Hiring process underway for general education coordinator

Analicia Haynes, Editor-in-Chief

Eastern’s Provost Jay Gatrell said the process for hiring a new general education coordinator is underway.

He made the announcement during a Tuesday Faculty Senate meeting.

Gatrell said this coordinator will help redefine how university learning goals and the general education program are assessed.

The university learning goals consist of five goals that Eastern students must exhibit by the time they graduate.

The goals are critical thinking, writing and critical reading, speaking and listening, quantitative reasoning and reasonable citizenship, all of which contain specific criteria that students should have acquired through their learning at Eastern.

General education courses reflect these university goals.

According to the catalog entry defining general education, they are supposed to offer students an “intellectual foundation for their academic professional, and personal lives.”

In the same document it states that the mission of the general education program is to enhance student literacy and oral communication, to encourage students to think critically and reflectively and to introduce students to knowledge central to responsible global citizenship.

The last time the university learning goals were revised was in 2014. But in the 2014/2015 academic year, the Higher Learning Commission proposed that Eastern regulate its general education program to create a more structured and unified program, according to a February 2018 article in The Daily Eastern News.

Gatrell has talked about revamping the general education program and how it is assessed since 2018, and the Council on Academic Affairs has also spoken about the HLC recommendations prior to 2018.

In a January 2018 article from The Daily Eastern News, Gatrell spoke about the HLC recommendations during a Jan. 19, 2018 CAA meeting and initially voiced his concern about not having a general education subcommittee that is currently populated or functioning.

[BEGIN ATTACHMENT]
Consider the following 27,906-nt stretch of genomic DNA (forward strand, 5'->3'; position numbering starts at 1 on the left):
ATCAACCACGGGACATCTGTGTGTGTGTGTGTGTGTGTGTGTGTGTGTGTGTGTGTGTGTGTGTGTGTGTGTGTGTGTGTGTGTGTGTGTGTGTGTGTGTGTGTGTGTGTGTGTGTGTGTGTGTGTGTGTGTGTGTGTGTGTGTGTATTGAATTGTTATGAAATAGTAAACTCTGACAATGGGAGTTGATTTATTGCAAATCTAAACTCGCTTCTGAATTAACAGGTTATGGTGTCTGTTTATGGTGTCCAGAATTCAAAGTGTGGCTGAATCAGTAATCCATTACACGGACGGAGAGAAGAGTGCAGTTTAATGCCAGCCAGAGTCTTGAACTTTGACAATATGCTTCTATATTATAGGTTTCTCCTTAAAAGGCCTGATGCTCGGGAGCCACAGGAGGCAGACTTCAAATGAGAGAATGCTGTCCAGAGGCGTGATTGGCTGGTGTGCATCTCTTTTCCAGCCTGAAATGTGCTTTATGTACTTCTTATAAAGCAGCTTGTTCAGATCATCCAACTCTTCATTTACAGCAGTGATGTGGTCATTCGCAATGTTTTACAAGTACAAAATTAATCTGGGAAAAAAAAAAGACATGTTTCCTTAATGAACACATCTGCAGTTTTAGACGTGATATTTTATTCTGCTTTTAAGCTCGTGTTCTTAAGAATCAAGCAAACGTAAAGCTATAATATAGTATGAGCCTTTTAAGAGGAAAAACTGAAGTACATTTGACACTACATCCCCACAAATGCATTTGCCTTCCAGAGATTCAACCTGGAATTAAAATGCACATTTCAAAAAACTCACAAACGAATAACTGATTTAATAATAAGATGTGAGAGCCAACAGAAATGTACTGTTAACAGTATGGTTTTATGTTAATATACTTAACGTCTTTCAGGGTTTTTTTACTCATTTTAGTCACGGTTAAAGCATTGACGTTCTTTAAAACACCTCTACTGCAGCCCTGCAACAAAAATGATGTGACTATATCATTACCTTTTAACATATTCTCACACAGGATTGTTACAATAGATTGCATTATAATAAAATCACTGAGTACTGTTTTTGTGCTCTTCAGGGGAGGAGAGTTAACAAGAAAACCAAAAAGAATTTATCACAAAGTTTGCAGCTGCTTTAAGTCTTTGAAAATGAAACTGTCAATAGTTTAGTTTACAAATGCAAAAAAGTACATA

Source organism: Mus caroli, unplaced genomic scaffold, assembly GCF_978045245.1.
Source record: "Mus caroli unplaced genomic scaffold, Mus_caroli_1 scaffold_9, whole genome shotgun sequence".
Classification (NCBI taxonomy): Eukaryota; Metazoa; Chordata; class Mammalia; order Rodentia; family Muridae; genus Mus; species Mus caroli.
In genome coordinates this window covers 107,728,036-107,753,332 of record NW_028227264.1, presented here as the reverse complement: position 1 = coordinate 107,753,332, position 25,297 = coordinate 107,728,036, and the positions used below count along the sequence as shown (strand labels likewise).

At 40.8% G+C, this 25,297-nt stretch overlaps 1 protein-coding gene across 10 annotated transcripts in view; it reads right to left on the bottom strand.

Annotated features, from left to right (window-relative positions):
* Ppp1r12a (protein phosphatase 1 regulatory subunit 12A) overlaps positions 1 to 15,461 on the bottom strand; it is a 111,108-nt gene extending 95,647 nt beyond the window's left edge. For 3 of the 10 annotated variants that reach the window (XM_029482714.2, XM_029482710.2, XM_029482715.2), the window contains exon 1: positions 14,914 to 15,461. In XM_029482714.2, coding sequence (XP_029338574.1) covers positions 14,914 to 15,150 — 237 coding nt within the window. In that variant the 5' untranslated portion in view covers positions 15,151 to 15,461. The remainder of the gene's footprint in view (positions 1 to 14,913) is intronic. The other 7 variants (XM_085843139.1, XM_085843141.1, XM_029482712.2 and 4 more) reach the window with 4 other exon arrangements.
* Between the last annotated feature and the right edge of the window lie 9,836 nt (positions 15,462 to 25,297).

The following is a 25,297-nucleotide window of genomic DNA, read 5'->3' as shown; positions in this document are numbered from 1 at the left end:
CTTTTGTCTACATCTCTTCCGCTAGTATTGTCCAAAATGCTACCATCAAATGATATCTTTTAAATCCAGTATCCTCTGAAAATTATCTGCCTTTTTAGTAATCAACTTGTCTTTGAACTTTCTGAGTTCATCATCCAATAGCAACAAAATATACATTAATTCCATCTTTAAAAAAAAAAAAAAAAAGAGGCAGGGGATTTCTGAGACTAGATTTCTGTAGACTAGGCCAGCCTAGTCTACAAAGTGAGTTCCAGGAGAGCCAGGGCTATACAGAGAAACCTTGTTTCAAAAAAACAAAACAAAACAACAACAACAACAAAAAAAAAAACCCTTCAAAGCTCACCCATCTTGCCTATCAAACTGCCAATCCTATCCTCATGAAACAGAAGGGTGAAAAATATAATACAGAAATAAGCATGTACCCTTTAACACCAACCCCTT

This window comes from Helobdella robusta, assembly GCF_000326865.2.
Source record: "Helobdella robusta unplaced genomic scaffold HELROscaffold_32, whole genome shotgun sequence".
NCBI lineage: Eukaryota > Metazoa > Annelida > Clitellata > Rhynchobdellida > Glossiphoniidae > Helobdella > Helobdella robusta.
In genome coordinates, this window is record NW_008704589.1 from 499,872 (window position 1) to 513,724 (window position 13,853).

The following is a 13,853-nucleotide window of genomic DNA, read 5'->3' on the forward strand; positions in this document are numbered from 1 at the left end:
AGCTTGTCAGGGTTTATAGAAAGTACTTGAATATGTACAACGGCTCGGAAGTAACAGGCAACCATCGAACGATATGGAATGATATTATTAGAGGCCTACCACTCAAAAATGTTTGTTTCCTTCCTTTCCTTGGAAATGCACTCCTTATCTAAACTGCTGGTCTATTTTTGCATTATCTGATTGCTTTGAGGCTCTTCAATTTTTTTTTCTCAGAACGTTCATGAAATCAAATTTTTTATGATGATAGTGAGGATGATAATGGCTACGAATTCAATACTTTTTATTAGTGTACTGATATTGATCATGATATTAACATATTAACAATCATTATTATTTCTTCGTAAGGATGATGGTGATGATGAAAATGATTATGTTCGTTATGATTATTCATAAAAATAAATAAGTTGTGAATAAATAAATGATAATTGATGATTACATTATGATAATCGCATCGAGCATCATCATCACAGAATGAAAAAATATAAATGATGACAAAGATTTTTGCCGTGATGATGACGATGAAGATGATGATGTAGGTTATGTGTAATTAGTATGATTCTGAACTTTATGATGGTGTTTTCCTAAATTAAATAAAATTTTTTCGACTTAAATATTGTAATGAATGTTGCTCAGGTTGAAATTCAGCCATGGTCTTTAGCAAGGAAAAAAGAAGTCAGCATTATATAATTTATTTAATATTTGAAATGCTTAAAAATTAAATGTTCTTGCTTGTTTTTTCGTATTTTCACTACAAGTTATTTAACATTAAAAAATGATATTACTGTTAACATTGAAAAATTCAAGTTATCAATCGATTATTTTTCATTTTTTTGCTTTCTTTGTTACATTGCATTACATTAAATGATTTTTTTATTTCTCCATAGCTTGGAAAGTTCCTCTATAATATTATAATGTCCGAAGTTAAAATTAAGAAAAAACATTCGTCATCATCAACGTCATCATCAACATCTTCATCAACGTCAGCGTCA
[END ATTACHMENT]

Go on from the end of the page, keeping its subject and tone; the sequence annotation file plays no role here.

During that meeting, he said a subcommittee, consisting of faculty, could be responsible for assessing new and current general education course proposals and making recommendations to governing bodies such as the CAA.

The subcommittee could also create a framework to make sure all courses have consistent outcomes and be able to assess the degree to which the proliferation of courses is or is not happening, he added.

Fast forward to 2019 and Gatrell now says that a general education coordinator will be hired and will be working with a general education subcommittee.

Gatrell said the point of redesigning the way leaning goals are assessed through general education courses is to eliminate some of the bureaucracy and streamline that process to make it more efficient and effective.

“Academic Programs focus on their student learning outcomes for their discipline and our university goals should be tied in large part to our general education program,” Gatrell said. “My vision is if you’re an accredited program, for example, let’s say you’re nursing, you have to submit reports to the (accreditation program), why would you submit additional reports on your student learning outcomes to the provost?”

Gatrell said if the general education program is going to be meaningful, then they need to be able to assess it, and the new coordinator will help with that.

“What that ends up looking like from a year from now, that’s going to be ongoing dialogue between the general education coordinator as well as other stakeholders on campus, and I also think the deans need to get more meaningfully involved,” he said.

The proposal for a university “Think Tank” was approved during the meeting after the idea was circulated around campus and among the Senate for a year.

The idea of a think tank originated from a recommendation proposed by the Workgroup No. 8 and 9 Review Committee last year.

The committee proposed the idea of creating a permanent group or strategic committee that would be solely purposed to look at the future of Eastern’s campus.

This think tank would focus on macro ideas and trends in higher education while simultaneously looking at Eastern’s future, according to an Oct. 31 article published in The Daily Eastern News.

During a March 6 Faculty Senate meeting, Todd Bruns, the Faculty Senate chair, said he sees the think tank acting as an early warning system, something that would identify problems or issues for Eastern that could be on the horizon.

It is not supposed to be a decision-making body and the proposal will be sent to Eastern’s President David Glassman.

Analicia Haynes can be reached at 581-2812 or [email protected].